Public Work Contractors Should Check Their Payroll, Then Check It Twice…

Maryland “public work” contractors and subcontractors better be checking their payroll, and then checking it twice, because Senate Bill (“SB”) 300 just came to town! Of course, this level of payroll diligence should already be the norm, but effective October 1, 2019, the stakes for certain public work contractors and subcontractors are just a little bit higher for those that fail to pay the appropriate Maryland prevailing wage rates. As a result, the legal process for their underpaid employees could move much faster.  

For those less familiar with Maryland public work contracts, pursuant to Section 17-201(j)(1), “‘public work’ means a structure or work, including a bridge, building, ditch, road, alley, waterwork, or sewage disposal plant, that: (i) is constructed for public use or benefit; or (ii) is paid for wholly or partly by public money.” Notably, however, Maryland prevailing wage laws and the new changes for public work contracts do not apply to: (i) projects performed by a public service company under order of the Public Service Commission; (ii) certain elementary or secondary school projects for which less than 25% of the money used for construction is State money; (iii) certain other public work projects for which less than 50% of the money used for construction is State money; (iv) certain contracts where the contractor is already required to pay prevailing wage rates determined by the federal government; or (v) public works contracts valued at less than $500,000.00.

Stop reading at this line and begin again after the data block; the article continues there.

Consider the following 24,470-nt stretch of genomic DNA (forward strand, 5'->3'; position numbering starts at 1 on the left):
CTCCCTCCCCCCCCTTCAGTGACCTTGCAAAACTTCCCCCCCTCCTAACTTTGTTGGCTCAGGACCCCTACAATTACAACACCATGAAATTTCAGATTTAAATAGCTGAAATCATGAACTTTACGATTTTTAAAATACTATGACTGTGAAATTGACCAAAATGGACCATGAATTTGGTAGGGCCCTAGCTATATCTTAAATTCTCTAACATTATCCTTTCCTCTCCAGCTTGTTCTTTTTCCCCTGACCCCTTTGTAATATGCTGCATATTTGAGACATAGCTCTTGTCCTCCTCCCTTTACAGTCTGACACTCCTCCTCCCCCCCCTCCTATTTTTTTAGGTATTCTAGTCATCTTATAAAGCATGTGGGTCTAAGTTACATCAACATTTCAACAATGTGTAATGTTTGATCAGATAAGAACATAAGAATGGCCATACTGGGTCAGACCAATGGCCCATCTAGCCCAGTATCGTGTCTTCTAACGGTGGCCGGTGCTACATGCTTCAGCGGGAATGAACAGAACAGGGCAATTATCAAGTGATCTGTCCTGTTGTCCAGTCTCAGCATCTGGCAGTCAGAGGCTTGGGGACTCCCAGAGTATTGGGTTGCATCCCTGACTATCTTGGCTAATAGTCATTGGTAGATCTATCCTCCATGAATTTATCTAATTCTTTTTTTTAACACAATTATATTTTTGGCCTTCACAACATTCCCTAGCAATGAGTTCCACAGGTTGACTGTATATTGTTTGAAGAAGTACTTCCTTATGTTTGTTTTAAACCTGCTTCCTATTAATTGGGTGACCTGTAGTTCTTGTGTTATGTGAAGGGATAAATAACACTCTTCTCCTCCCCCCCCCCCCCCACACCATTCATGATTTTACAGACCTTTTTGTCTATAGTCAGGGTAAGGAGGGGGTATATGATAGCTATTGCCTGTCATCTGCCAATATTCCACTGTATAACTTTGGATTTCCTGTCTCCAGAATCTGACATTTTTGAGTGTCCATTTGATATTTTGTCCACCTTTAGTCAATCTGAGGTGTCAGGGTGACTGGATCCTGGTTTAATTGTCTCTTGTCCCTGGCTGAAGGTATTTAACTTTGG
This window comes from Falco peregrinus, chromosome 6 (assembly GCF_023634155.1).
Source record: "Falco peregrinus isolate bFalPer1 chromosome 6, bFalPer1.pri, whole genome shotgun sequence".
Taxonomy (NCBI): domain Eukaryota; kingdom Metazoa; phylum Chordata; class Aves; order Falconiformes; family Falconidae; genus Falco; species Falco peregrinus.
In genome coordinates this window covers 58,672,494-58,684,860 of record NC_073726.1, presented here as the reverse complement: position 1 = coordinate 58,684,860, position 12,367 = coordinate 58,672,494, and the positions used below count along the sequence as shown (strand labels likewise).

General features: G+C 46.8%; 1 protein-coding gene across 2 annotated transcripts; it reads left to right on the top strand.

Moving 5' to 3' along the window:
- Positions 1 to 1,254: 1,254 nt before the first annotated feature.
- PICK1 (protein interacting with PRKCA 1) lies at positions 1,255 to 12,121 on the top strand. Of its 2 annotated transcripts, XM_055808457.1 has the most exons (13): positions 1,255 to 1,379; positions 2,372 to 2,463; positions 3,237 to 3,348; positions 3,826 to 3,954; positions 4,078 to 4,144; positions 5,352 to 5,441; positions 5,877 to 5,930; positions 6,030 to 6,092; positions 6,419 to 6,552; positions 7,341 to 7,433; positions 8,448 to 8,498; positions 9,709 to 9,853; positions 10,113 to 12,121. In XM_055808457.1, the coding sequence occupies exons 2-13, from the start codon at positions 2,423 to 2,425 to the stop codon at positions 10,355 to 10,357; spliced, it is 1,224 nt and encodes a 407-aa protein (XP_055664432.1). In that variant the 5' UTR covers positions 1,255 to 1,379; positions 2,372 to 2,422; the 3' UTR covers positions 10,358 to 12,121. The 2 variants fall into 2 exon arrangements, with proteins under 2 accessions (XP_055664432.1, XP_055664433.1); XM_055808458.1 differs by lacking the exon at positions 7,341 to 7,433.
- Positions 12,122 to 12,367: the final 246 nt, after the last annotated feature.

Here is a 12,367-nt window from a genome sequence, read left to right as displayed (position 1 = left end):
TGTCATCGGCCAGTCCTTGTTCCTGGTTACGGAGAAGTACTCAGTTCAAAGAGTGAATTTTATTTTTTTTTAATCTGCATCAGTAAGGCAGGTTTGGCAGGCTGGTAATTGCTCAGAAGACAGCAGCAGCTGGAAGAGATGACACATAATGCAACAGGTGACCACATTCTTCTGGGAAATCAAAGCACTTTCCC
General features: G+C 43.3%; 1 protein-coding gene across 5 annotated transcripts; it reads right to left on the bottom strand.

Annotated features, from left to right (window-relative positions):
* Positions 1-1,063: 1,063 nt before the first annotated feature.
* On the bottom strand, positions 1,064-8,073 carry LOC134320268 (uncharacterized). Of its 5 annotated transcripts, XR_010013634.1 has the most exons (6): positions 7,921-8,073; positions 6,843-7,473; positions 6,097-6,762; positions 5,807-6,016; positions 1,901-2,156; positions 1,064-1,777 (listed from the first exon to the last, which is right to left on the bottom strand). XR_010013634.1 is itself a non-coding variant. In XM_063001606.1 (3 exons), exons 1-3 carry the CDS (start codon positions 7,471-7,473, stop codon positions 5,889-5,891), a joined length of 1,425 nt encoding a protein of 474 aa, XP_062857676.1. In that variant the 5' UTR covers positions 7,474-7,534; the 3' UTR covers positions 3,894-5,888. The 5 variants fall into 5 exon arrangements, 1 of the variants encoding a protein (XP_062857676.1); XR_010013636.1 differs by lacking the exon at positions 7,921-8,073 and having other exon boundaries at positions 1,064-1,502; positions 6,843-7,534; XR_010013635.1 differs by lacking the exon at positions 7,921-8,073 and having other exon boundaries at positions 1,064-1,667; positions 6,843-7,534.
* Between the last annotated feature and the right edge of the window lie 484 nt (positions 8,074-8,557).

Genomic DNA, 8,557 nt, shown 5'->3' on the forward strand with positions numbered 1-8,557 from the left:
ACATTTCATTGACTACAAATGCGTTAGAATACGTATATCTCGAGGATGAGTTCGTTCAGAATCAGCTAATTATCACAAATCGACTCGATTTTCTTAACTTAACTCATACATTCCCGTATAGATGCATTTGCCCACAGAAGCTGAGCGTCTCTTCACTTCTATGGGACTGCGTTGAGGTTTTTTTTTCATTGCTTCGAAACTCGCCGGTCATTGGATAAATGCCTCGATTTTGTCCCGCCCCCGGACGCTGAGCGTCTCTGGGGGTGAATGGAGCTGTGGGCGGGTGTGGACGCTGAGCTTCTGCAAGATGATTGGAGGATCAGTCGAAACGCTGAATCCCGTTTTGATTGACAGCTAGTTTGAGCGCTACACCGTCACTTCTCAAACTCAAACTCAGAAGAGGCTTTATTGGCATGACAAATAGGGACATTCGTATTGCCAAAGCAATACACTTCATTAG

On March 28, 2019, the General Assembly of Maryland enacted certain new provisions in Section 17-224 of the State Finance and Procurement Article. These provisions allow employees of contractors and subcontractors working on eligible “public works” projects in Maryland, to the extent those employees are not paid the prevailing wage rate established by the Commissioner of Labor and Industry (the “Commissioner”), to immediately sue their employers for the difference between the prevailing wage rate and the amount actually received by the employees. Additionally, to the extent the employer is a subcontractor, both the contractor and subcontractor shall be jointly and severally liable for any violation of the subcontractor’s obligations under Section 17-224.  

Under the old Section 17-224, employees were first required to file a complaint with the Commissioner to secure an order of restitution. Only after the employer failed to comply with the order could the Commissioner or the employee bring a civil action in circuit court to enforce the order. Further, the allegedly underpaid employee only had recourse against his or her employer, without an express right to recovery against upstream contractors.

Accordingly, all public works contractors and subcontractors should make time to:

  • Review and understand the newly enacted Section 17-224 prior to its effective date;
  • Review applicable prevailing wage rates across Maryland for each locality in which they have public works contracts;
  • Ensure payroll is properly established to account for the appropriate wage rates; and
  • Use subcontract provisions to address subcontractor failure to pay employees the prevailing wage rates. 

Contractors may consider incorporating provisions that require subcontractors to, among other things:

  • provide proof of payroll with invoices;
  • retain certain payroll records;
  • agree that the contractor may withhold certain payments if a subcontractor employee alleges that the subcontractor fails to pay prevailing wage rates; and
  • defend and indemnify the contractor in actions for liability and damages that flow from the subcontractor’s failure to pay prevailing wage rates.  

This blog was written by Jeremy Scholtes at Miles & Stockbridge.

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